Ed earned his rugged reputation from his football coaching career at Milton-Union High School, but he is remember best as the school’s firm, fair and compassionate principal for 23 years.  Former students and players often pay tribute by donating in his memory.

Visitors this year included Rep. Steve Huffman of Miami County, a lifetime blood donor who is responsible for the new law designating January as “Blood Donor Awareness Month” in Ohio.

“Ed was a coach when I was young in junior high school and my principal in high school,” said Rep. Huffman.  “Everybody knew him and loved him and all the work he did with charities, the church and the school will ever be missed.”

Ed was a big man who might lift a wayward student or player off the ground to get his point across. Donor Doug Williams, a Milton-Union graduate under Big Ed, remembered seeing a “wall dance” up close when an unruly student was kicked out of class.

“He was not real smart, because the classroom was right across from the principal’s office,” said Doug. “Ed said, ‘Jim what are you doing?’ and the next thing was a wall dance!”

“It’s amazing how people still remember him,” said Caroline.  “When you saw him walk in the door, you knew that was big Ed. He loved life, loved his family, his church, his religion, his students. He loved everybody. He was just a really good guy.”

Donor Daphne Adams never knew Ed Lendenski, but she sees why the blood drive is now part of his legacy. “I received blood when my son was born,” she said, “so it’s my time to give back.”

VICKY WALDREN DEDICATES 100TH DONATION TO SHINING EXAMPLE SET BY FATHER-IN-LAW HARRY

Vicky Waldren 100 LTD jacket

Xenia donor Vicky Waldren still cherishes a special gift from her father-in-law Harry Waldren. It serves as a sparkling reminder of how she became a “Donor for Life.” When she made her milestone 100th lifetime donation July 3 at the Dayton Community Blood Center it was in his honor.

“It’s in memory of my father-in-law,” said Vicky. “He was a good old guy. It’s a tribute to him. He was the one the one that got me donating blood.”

Harry Waldren passed away many years ago, but Vicky still follows his example.

“My father-in-law was a Shriner and we would go down to the Shrine to give blood quite often,” she said. She recalled that members could earn service points to be redeemed for gifts. As an active Shriner, Harry had earned plenty of points.

“One day he gave me his points and I got a half-carat diamond ring,” said Vicky. “I still have the ring.”

Vicky and her husband Fred have been married nearly 49 years and have two daughters. Vicky has retired after 25 years with Chase Bank. “I do a lot of sewing,” she says of her favorite pastime. “I embroider a lot!”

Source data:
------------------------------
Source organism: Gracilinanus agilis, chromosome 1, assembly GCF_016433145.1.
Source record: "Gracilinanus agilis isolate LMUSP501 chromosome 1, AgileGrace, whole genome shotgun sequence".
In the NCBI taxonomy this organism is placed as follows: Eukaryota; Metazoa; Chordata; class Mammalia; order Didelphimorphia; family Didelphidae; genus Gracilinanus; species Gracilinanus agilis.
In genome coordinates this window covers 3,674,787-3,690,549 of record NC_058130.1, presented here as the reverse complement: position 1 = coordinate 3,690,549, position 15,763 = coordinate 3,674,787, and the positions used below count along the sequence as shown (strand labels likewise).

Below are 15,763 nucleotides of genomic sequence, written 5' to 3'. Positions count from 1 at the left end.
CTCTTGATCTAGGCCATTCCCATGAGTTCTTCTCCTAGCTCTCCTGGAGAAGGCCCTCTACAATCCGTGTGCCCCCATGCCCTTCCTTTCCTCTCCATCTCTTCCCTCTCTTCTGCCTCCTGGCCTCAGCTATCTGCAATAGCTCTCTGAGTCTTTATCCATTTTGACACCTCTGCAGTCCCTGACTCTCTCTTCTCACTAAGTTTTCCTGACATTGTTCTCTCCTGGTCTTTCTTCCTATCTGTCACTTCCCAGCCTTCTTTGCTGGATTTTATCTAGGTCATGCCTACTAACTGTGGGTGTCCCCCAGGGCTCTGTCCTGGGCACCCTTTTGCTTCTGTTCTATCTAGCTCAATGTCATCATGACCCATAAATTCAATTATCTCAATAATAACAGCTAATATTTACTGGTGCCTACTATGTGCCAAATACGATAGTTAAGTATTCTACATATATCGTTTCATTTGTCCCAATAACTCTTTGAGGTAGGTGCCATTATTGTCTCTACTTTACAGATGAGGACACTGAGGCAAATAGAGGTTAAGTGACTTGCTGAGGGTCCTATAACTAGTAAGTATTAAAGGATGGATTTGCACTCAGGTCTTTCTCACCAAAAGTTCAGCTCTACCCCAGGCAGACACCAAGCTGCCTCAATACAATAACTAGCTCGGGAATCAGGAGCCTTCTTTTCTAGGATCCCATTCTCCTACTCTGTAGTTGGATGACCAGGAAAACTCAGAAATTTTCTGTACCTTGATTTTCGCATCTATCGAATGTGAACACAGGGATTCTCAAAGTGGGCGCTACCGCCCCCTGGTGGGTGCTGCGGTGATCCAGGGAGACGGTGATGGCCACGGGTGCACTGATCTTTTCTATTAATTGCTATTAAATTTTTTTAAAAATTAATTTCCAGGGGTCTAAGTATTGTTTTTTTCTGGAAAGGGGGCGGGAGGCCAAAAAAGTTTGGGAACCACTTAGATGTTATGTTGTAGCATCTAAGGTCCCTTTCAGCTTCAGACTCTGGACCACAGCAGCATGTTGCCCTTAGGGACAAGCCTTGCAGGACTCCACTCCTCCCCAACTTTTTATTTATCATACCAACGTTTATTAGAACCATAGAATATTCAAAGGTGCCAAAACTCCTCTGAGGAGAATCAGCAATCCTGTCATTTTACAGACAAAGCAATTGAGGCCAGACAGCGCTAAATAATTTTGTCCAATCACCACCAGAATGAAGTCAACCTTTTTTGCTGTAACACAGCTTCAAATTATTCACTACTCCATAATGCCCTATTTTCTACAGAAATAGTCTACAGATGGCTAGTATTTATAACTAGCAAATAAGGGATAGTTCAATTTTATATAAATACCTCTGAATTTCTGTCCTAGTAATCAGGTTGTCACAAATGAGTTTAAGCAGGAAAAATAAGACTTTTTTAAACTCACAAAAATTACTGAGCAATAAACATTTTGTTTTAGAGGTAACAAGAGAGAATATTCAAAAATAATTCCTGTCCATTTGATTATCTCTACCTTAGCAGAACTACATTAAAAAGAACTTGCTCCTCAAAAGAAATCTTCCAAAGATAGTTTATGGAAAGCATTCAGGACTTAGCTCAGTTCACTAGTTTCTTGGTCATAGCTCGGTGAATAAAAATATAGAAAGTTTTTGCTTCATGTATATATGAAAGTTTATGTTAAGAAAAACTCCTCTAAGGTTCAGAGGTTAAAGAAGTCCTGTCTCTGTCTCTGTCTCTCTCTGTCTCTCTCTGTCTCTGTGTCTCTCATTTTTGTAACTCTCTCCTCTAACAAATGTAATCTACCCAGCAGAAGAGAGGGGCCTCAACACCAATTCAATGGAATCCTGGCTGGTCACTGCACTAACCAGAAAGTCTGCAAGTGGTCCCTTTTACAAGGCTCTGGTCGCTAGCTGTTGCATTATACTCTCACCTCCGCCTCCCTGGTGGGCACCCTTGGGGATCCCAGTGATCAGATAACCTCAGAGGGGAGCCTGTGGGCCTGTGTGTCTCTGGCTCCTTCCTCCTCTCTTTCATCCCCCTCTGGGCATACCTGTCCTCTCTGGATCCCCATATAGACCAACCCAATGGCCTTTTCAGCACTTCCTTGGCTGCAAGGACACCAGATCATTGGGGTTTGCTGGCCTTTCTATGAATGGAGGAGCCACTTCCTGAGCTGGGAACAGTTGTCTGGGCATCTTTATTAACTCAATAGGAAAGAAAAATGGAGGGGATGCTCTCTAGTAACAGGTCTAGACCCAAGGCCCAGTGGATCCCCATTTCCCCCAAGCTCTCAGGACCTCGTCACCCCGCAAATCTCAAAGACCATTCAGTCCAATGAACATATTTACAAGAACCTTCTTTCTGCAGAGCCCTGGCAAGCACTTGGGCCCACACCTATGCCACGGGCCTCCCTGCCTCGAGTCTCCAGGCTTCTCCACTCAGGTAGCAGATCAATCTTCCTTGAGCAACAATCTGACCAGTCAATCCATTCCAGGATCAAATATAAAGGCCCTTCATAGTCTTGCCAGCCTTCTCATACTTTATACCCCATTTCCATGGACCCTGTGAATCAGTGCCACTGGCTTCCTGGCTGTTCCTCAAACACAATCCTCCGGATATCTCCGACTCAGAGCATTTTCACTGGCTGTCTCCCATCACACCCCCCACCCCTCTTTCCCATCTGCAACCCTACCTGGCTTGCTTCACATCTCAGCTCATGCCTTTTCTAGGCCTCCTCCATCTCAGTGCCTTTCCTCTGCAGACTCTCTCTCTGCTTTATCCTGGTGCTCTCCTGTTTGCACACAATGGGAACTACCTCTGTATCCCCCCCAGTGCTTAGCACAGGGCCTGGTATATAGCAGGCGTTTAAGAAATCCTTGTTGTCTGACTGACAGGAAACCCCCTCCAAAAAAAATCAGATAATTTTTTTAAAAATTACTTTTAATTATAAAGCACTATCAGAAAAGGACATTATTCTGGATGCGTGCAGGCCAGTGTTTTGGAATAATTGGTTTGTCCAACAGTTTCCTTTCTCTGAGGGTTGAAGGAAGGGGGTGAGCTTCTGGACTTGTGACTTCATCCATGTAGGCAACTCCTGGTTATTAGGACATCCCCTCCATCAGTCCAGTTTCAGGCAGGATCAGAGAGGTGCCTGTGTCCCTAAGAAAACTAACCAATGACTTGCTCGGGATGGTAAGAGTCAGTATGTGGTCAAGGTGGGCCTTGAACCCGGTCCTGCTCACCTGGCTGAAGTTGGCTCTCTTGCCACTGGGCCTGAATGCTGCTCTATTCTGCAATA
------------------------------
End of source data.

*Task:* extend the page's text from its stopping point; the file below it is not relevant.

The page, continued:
She’s been a dedicated donor at the Dayton CBC over the decades and still tries to average three donations per year.

“It takes an hour,” she said. “I am doing it for someone else that needs my blood.”

REID HEALTH BLOOD DRIVE IS BUSTLING ON EVE OF INDEPENDENCE DAY

Craig Kinyon - Reid CEO

RICHMOND, Indiana – Reid Health never sleeps.  Patient care continues non-stop through holiday time, and the same dedication continues for Reid’s blood drives.  The fuse was burning on the eve of Independence Day celebrations as donors calmly filled the beds July 3 for the community blood drive in Lingle Hall.

Reid hosts six blood drives a year with Community Blood Center.  In May of 2017 the Reid Health blood drive expanded hours to a 7:30 a.m. to 6:30 p.m. schedule to accommodate more community members.  In May of 2018 CBC began using apheresis machines at Reid for platelet and plasma donations.

Reid Health President and CEO Craig Kinyon has been a frequent whole blood donor at the Reid Health blood drives.  He made his first plasma donation when Reid began apheresis in May and was back donating plasma again at Tuesday’s blood drive before July 4th.  He said giving blood can be called patriotic.

“Absolutely,” he said.  “It’s part of being another person in our country supporting other people.  You never know when you’re going to need blood.  It could be you, your family a next door neighbor or people you work with.”

Reid Memorial Hospital began its blood service partnership with CBC on Feb. 10, 1974.  Over the years Reid Health has been a welcoming home base for CBC. Director of Laboratory Services Chuck McGill has served as blood drive coordinator for more than 30 years and staff members regularly juggle their shifts to donate.

“It ties into with what we do here as far as patient care,” said Craig Kinyon.  “Blood is very important and lifesaving.  If not us then who? We have to walk the talk and help every patient, including what we can do personally.”

Neighborhood Health Center staff member Rylie Joy has been at Reid a month and made her first Reid blood drive donation Tuesday. “I just enjoy getting to donate when I can,” she said, “and with the holiday there is a real need for blood.”

Community members have embraced the Reid blood drive schedule.  Family members Linda Pease, Kathy Wagner and Diana Glunt come from different towns to donate together at Reid. “We go out to eat lunch first then we come here,” said Diana.

Evan Collinsworth from Richmond is inspired to donate because blood transfusions have helped his wife survive both a serious anemic condition and lymphoma.  “That got me sticking to it,” said Evan. “When it hits close to home you pick it up and run. I’m doubly blessed and that makes it easy to come here.”

Reid blood drives draw the support of loyal donors like Gary DeLucio, who made his milestone 100th lifetime donation Tuesday, and Eric Marshall who made his 150th.

“Patriotic? Absolutely,” said Gary. “It helps other people and it’s the right thing to do. I’ve known so many people who have needed blood transfusion. I know I’m helping them out.  Not everyone can donate but the fact that I can makes it important to get out and donate.”

Eric Marshall started donating blood while in the Navy.  He lost his wife Joey five years ago. “She was my ‘pen pal’ when I was in Vietnam,” he said. “I wasn’t getting any mail, so one of my friends asked her if she would write me. We were married 41 years.”

Eric could think of no better way of honoring Independence Day than with his 150th lifetime donation. “I try to help people,” he said. “I always have.”